A closer look into our property tax system

North Bend snow

March 28, 2023

Dear Friends and Neighbors,

Many of you have recently received property tax statements from your local county treasurers, which usually leads to many questions of my office. You should know that the state’s operating budget relies primarily on sales and business taxes for its revenues. Most property taxes are approved by your local officials or subject to a local vote. Locally approved school levies, school bonds, fire district levies, port district taxes, library district taxes, and others – along with the value of your property and your surrounding area – all affect what you ultimately pay in property taxes.

As your state senator, I care greatly about people’s tax burdens, but taxes do play a role in society and help us fund key services. When voting on tax proposals in Olympia, I seek to minimize tax burdens so that families have more of their earnings available to them. Most importantly, government entities should always demonstrate a prudent use of tax dollars. This email newsletter provides a “deep dive” into property taxes, so that you can understand this complicated tax better. I hope you find it helpful.

Hawkins Floor

Property tax proposals are frequently introduced in the Legislature but do not often make it to the full Senate for debate and voting. The property tax system – due to assessments, valuations, and the local-based taxes – is quite complicated. Many bill ideas involve expanding exemptions for certain property owners, which can create “tax shifts” to the remaining taxpayers.

Local, state, and federal taxes

Taxes are applied at all levels of government (local, state, and federal). The level of government originating the taxes is an important consideration. For example, as your state senator, I do not specifically control the “city” or “county” taxes within your communities except for authorities the state may grant local governments for taxation. Local taxes are decided by your city councils, county officials, or by community vote. I also have no impact on “federal” taxes determined by the United States Congress. Those taxes are decided by federal lawmakers. As a state legislator, I am involved in the “state” level taxes. The primary taxes in Washington state include sales and business taxes, although a portion of the sales tax is decided by local governments.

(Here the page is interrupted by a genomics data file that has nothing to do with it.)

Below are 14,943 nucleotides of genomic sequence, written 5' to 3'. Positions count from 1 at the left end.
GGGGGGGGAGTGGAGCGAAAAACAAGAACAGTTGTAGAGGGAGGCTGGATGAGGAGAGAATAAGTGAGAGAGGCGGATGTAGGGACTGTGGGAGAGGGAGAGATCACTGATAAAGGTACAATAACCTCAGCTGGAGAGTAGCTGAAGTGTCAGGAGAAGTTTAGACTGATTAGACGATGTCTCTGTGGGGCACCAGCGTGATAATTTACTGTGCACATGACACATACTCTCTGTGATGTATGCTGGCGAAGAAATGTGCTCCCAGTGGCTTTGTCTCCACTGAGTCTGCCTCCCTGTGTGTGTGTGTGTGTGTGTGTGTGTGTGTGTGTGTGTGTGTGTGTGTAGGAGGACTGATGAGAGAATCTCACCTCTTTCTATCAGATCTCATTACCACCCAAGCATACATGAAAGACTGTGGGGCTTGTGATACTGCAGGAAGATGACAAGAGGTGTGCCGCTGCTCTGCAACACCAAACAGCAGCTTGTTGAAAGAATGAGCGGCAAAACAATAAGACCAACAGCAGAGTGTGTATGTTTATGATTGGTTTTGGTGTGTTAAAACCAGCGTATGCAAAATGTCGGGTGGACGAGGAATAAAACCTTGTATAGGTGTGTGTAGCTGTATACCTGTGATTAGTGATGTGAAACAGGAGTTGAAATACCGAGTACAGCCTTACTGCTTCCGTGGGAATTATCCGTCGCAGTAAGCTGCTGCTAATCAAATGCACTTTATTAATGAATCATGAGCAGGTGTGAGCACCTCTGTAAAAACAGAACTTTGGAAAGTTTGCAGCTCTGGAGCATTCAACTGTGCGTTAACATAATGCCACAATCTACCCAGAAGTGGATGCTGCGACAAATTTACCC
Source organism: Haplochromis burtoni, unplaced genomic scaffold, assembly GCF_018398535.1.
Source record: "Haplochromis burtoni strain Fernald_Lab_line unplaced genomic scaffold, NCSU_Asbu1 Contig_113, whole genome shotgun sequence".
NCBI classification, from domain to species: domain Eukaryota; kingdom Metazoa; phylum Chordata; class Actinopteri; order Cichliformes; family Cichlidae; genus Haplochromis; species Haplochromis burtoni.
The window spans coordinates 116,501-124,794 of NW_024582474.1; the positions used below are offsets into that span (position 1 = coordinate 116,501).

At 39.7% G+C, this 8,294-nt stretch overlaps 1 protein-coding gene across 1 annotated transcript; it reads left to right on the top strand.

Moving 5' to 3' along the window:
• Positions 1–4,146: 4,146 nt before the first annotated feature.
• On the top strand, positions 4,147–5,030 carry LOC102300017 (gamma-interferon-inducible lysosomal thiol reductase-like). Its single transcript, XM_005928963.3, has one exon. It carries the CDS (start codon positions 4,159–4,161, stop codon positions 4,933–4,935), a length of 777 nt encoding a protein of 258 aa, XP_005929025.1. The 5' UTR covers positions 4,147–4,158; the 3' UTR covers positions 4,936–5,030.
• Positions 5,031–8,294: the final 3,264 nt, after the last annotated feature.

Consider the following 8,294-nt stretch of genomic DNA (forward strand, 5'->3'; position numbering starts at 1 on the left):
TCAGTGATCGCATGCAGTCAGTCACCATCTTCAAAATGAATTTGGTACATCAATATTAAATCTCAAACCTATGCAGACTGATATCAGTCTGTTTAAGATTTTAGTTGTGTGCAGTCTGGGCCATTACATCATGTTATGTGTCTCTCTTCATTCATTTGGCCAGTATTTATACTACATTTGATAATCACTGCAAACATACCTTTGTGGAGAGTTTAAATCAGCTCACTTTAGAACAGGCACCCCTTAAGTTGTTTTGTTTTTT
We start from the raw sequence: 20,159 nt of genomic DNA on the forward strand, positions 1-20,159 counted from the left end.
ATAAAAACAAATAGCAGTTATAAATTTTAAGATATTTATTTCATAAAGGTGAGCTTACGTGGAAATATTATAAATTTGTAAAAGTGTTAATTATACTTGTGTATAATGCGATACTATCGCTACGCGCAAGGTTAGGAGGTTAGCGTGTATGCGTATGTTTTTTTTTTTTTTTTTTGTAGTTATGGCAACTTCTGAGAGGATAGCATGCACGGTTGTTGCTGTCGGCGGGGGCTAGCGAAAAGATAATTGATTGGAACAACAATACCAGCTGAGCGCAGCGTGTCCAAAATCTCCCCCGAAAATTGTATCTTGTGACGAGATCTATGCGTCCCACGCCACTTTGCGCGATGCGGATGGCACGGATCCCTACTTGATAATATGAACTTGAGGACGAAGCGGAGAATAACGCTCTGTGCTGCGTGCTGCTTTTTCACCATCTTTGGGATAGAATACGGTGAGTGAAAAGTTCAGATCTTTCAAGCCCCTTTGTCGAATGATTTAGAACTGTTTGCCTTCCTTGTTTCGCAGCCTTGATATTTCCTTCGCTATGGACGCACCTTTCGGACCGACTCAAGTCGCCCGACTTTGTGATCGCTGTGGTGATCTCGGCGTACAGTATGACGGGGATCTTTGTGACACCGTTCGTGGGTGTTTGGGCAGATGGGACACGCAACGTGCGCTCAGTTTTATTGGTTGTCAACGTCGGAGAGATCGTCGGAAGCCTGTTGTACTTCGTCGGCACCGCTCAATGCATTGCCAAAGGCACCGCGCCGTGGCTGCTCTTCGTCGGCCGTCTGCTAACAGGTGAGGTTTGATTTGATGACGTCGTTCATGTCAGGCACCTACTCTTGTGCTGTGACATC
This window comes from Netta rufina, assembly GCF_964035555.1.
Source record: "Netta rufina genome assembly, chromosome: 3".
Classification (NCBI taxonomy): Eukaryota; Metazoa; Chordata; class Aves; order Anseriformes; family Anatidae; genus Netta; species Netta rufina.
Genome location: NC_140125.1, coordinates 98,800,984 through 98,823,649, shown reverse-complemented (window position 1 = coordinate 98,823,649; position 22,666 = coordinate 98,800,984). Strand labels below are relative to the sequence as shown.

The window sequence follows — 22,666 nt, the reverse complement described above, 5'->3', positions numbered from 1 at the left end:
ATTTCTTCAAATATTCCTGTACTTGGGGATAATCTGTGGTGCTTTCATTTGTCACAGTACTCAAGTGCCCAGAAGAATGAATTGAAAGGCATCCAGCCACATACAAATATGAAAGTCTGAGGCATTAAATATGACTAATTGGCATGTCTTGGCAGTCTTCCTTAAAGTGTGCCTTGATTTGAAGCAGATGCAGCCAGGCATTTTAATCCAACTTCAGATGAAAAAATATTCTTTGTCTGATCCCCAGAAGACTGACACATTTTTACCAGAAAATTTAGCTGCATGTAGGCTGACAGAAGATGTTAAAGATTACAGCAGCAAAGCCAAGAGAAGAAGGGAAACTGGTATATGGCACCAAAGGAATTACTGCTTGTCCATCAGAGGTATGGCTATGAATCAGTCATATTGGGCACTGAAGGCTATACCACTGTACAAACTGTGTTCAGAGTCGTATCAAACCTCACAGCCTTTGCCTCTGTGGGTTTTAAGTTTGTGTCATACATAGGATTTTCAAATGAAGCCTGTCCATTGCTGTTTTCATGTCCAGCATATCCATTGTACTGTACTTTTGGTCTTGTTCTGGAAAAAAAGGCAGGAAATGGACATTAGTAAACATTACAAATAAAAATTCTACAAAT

What taxes does our "state" collect?

Updated Revenue Chart

This chart shows the tax revenues expected for state budgeting purposes. (Local and federal taxes are not shown in this chart). While most of your property taxes are local taxes, a portion of your property taxes is a “state school levy,” which contributes to state revenue. The other school taxes are local school taxes.

Understanding the property tax system

Of all the taxes collected among all levels of government, the one I receive the most questions and complaints about is the property tax. Understanding the property tax system can be quite challenging. Fortunately, for this email newsletter, I was able to consult with county assessors whose websites provide excellent resources for a more in-depth understanding of property taxes. It is important to note that assessors determine the value of the property in a county. The county treasurers collect property tax revenues. Neither the assessors nor the treasurers determine the taxes approved. Those decisions are the responsibility of other local governments officials or the voters in a particular jurisdiction.

Property taxes vary depending on where you live

The property tax bill that you receive is actually a collection of multiple different property taxes and assessments, most of which pertain to the local jurisdiction in which you live. The property tax statement includes an itemized list showing the responsible entity for the property taxes you pay. One way that I like to explain things is to think of your overall property tax bill as one round-shaped pie. Various entities receive their revenue from slices of the pie. Since the state relies primarily on sales and business taxes to fund its programs, only a slice of what you pay in property taxes is actually the state portion.

Remaining slices (some larger than others) are comprised of taxes from various local governments for such things as school levies, school bonds, fire response, library, and other local services. Some of these property taxes, such as local school district levies and bonds or fire district taxes, are subject to the approval of local voters and the amounts are often increased. Residents of one jurisdiction can pay more or less property taxes than residents of another jurisdiction depending on the measures approved by voters in that area. For example, if you live in a county’s unincorporated area, you will not pay the city property tax because you live outside of the city’s boundary. However, you likely still pay the school district’s taxes because while your home resides outside of city limits, it is likely within the school district’s boundaries.